Register to reply

Prove that a^t = -1 (mod p^k) for...

by xax
Tags: prove
Share this thread:
xax
#1
Mar19-08, 01:14 AM
P: 26
p<>2, prime and ord p^k (a) = 2t.
Phys.Org News Partner Science news on Phys.org
'Office life' of bacteria may be their weak spot
Lunar explorers will walk at higher speeds than thought
Philips introduces BlueTouch, PulseRelief control for pain relief
robert Ihnot
#2
Mar21-08, 03:13 AM
P: 1,059
I am not certain about the meaning of p<>2, but if the order of a is 2t, then a^t==-1 Mod p^k....Because there are only two elements of order 2, and phi(2) =1, which tells us only one element belongs to 2. That is, if x^2==1 Mod P^k, then (x-1)(x+1) == 0 Mod P^k. So in an integral domain, one of the terms under discussion (a^t-1) or (a^t+1) will be equal to zero, Mod p^k.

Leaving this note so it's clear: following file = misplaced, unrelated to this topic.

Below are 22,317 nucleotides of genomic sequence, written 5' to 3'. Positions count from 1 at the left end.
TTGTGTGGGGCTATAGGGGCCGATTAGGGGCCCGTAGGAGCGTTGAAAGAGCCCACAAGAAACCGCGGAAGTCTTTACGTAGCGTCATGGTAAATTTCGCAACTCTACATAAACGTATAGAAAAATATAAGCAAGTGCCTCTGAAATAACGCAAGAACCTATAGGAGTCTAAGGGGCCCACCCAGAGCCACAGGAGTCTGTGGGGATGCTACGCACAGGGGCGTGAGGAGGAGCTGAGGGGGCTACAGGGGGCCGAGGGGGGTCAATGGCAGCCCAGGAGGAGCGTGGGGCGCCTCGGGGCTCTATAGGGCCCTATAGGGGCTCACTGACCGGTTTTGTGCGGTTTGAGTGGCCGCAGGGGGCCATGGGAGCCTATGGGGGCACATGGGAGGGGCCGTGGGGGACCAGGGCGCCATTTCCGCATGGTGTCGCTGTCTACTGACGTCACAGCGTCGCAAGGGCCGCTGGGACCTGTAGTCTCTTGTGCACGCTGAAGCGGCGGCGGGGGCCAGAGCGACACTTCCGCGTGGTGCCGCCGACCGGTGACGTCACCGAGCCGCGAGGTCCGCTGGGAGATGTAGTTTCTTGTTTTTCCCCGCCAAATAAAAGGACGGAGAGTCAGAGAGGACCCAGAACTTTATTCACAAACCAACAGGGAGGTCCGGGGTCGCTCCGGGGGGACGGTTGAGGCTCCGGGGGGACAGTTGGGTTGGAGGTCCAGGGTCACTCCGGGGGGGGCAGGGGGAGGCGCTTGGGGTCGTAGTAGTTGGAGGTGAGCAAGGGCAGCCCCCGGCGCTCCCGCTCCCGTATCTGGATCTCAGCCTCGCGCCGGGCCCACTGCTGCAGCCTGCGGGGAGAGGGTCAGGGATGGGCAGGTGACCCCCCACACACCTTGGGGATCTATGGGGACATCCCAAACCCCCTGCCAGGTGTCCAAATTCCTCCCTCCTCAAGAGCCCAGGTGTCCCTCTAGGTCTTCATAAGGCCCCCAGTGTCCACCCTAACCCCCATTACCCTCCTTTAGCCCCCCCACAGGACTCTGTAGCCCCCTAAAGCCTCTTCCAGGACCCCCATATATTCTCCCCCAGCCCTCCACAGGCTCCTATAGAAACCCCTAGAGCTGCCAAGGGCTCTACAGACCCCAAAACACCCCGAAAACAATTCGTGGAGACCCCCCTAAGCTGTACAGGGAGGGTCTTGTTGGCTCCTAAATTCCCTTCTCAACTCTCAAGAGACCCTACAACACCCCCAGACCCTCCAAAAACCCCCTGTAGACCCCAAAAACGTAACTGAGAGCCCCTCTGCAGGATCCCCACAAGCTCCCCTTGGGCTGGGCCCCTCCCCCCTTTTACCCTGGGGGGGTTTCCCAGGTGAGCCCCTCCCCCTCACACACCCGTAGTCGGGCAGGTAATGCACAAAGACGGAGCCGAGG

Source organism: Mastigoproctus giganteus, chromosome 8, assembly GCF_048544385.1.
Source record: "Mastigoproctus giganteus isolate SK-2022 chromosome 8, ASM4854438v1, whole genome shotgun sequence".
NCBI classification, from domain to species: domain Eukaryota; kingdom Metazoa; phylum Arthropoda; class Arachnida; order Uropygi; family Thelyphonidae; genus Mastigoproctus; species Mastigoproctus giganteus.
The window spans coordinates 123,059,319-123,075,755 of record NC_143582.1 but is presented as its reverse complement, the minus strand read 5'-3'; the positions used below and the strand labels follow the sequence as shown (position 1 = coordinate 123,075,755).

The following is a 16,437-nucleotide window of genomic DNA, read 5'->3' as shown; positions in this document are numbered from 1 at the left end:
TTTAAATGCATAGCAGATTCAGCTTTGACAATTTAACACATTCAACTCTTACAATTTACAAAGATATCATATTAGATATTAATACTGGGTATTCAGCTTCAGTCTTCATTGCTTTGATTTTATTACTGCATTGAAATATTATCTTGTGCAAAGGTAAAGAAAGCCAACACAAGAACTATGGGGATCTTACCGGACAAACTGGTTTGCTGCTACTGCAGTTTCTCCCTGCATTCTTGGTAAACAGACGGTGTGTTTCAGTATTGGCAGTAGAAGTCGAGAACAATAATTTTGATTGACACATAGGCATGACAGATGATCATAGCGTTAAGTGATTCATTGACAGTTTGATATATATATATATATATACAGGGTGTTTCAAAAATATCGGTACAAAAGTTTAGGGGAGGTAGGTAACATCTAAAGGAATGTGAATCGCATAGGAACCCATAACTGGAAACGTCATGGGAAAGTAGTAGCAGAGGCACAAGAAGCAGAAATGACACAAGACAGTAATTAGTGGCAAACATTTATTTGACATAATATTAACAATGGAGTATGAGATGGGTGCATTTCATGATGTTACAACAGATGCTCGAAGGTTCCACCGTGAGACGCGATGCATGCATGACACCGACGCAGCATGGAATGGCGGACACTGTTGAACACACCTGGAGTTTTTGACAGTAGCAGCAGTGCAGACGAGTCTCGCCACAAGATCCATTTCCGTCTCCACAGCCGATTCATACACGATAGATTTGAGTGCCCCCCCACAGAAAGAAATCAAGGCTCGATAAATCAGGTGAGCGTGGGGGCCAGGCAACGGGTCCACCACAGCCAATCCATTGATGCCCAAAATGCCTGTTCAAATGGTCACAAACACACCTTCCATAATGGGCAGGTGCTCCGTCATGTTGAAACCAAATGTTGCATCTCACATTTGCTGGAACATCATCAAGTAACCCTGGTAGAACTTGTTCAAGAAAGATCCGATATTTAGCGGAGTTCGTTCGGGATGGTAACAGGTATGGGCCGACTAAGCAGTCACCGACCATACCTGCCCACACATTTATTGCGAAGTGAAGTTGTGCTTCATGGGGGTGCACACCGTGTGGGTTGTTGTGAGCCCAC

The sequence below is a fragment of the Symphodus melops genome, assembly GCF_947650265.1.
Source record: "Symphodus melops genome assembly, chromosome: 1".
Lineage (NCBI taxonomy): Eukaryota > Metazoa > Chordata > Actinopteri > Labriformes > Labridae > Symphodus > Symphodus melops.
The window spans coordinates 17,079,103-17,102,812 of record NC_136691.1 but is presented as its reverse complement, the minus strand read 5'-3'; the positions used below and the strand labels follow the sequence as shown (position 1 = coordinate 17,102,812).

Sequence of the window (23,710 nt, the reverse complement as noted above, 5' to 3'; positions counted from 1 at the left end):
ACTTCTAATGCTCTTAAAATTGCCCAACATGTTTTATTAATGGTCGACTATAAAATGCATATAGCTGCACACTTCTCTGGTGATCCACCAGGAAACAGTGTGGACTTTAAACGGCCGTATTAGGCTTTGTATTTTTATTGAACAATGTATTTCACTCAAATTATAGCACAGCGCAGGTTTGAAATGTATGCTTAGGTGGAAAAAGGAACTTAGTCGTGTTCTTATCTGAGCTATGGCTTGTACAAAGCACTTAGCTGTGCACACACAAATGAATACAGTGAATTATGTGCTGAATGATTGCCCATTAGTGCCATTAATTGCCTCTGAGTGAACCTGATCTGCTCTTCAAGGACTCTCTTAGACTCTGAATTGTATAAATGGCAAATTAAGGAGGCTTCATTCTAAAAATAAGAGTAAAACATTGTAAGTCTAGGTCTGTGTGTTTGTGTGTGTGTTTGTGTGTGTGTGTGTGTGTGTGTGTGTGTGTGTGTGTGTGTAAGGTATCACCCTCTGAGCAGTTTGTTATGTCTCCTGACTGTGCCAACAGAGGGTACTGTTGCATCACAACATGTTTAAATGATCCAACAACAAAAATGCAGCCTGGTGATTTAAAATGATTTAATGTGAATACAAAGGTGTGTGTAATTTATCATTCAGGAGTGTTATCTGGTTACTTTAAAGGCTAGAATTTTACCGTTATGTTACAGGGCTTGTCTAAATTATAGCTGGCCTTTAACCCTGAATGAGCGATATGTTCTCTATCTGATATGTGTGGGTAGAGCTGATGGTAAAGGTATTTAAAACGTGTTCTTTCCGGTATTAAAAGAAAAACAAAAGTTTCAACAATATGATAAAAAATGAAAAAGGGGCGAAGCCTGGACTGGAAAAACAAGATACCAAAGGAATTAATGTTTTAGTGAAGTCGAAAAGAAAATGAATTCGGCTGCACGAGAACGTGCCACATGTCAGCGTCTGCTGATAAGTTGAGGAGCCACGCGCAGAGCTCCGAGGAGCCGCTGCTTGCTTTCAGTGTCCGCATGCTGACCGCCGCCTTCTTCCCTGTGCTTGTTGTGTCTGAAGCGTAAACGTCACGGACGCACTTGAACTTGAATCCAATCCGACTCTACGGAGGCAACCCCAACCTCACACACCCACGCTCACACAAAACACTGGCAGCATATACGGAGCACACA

xax
#3
Mar23-08, 10:25 AM
P: 26
Thanks robert for your help, but how can I say that only a^t+1 = 0 mod p^k and it's not possible a^t-1=0 mod p^k?
Edit: p<>2 means p can't be 2.

robert Ihnot
#4
Mar23-08, 01:54 PM
P: 1,059
Prove that a^t = -1 (mod p^k) for...

Because the order is even. If a^t-1 = 0 Mod p^k, then the order is odd.
xax
#5
Mar23-08, 02:53 PM
P: 26
got it robert, thank you.


Register to reply

Related Discussions
Please prove this Differential Geometry 6
Need help proving an expression of roots of sums including roots General Math 16
To Prove Calculus 3
Prove the following: Introductory Physics Homework 3
Is this ok to prove? Introductory Physics Homework 6